Nash faces Buxbaum in water resources commissioner race

By: Mike Koury | Woodward Talk | Published May 10, 2016

 Nash

Nash

OAKLAND COUNTY — The race for Oakland County water resources commissioner took a sad turn last month when Republican candidate Paul Welday died at the age of 57.

Welday, a principal partner at Superior Capitol Consulting and a political strategist, died on April 25 from currently unknown causes. Before passing away, he had registered to run as a Republican for the position of Oakland County water resources commissioner.

His opponent in the Republican primary, Robert Buxbaum, of Oak Park, expressed his condolences to the family of Welday, who is survived behind a wife, Farmington Hills Mayor Pro Tem Valerie Knol, and two children, Nicholas and Natalie.

“I actually asked him to advise my campaign before he decided to go in,” Buxbaum said. “To lose a father when you’re that age, or any age, is horrible. But at that age, you’re not prepared for it.”

Water Resources Commissioner Jim Nash, a Democrat, said he did not know Welday very well, although Nash saw Welday here and there for many years. Nash passed on his condolences as well.

“It’s devastating,” he said.

Welday’s death leaves Buxbaum and Nash to face off against each other in November’s election. According to state law, the votes for Welday in the primary will be counted but disqualified after the final tally.

Buxbaum, a former engineering professor at Michigan State University and a holder of a doctorate in chemical engineering, recently has been visiting some wastewater treatment plants, meeting the people and getting a sense of the technology used.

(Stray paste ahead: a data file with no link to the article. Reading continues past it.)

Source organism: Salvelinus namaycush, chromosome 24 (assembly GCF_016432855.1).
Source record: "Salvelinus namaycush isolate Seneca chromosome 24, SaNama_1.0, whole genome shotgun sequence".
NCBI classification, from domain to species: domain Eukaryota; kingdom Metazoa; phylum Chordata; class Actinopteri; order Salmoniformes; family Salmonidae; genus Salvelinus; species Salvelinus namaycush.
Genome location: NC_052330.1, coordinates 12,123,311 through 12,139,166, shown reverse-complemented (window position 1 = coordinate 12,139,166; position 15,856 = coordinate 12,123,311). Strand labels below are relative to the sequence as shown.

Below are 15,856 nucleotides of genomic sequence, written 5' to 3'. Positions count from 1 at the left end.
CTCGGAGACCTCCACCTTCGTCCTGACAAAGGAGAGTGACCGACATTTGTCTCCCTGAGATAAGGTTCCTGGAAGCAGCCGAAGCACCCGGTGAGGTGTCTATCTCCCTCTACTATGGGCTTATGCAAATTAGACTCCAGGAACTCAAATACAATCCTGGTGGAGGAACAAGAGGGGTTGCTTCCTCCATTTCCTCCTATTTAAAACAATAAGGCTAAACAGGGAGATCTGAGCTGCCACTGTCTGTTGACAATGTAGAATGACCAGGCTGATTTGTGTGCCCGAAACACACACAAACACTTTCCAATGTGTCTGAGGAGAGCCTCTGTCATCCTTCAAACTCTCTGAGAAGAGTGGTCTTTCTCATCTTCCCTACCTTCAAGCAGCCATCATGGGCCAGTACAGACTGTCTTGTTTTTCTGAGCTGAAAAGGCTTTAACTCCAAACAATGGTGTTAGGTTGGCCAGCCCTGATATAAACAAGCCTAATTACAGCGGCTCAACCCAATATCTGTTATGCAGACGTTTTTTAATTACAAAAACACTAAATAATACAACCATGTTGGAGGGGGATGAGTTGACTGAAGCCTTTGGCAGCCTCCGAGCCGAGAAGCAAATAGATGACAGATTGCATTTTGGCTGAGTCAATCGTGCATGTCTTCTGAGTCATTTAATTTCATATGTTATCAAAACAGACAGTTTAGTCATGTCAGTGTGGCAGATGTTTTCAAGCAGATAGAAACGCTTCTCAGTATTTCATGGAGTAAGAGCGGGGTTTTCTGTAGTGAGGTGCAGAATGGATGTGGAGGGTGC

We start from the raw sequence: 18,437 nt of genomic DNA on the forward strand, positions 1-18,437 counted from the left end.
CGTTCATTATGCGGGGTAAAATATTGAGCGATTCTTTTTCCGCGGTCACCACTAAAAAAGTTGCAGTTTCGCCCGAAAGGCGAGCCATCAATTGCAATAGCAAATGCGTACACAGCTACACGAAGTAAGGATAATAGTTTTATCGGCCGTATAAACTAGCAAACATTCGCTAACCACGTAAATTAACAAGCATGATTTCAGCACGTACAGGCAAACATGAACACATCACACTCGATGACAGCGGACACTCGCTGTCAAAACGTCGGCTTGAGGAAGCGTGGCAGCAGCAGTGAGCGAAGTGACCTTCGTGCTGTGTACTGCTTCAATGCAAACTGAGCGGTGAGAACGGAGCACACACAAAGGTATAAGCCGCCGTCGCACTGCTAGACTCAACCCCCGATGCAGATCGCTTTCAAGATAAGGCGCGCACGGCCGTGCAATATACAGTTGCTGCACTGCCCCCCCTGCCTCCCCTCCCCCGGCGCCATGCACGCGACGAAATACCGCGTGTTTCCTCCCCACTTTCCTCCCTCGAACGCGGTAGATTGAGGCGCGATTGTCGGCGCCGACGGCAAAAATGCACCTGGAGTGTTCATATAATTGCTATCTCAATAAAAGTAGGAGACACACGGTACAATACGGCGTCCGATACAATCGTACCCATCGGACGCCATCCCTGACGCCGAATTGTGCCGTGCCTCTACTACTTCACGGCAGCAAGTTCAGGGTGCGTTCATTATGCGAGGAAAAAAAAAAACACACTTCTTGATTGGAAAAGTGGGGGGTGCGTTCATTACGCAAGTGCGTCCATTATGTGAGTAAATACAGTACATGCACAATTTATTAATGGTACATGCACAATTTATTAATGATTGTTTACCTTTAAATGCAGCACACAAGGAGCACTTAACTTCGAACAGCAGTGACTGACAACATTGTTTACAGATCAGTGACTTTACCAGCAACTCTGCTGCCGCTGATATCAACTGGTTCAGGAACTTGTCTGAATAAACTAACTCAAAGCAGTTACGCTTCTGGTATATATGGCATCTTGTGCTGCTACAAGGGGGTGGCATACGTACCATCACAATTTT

Speaking on Nash’s time as commissioner, Buxbaum said he didn’t think he was great at dealing with projects and problems. One example he gave was a tunnel to prevent backflows and sanitary sewer overflows being built beneath Middlebelt Road, from just north of Interstate 696 to 13 Mile Road.

According to Nash, Buxbaum was referring to a court-ordered project where, after it was started, it was discovered there was an issue based on the work done by the company contracted to do the project. Pumps in the tunnel would keep water from coming in, but it began affecting the water wells in the surrounding area.

“You don’t know your engineering well if you do stupid things,” Buxbaum said. “While he feels for the environment as much as I do, I don’t think he knows what to do to get to where he wants to go. … In my view, that’s the difference between us.”

To fix the problem, Nash said the project was shortened on the north end from just under 1.5 miles long to about 1.2 miles, and more work is needed on the drain that the tunnel feeds into on the south end.

“It can accept more water and it won’t have a problem with any more backups going into homes and lakes and rivers,” Nash said. “These kinds of things … they do happen in projects like this. That’s why you have insurance to protect yourself.”

Nash said the department is leading a state effort on stormwater and how to deal with it, especially after the August 2014 floods. What he hopes to do is develop green infrastructure, which looks to avoid building big water projects in favor of building smaller projects on people’s properties, in parking lots and in communities.

“If you do that, then the water never gets into any of the storm sewers, never has the potential for the flooding. All those costs of cleaning the water go away.”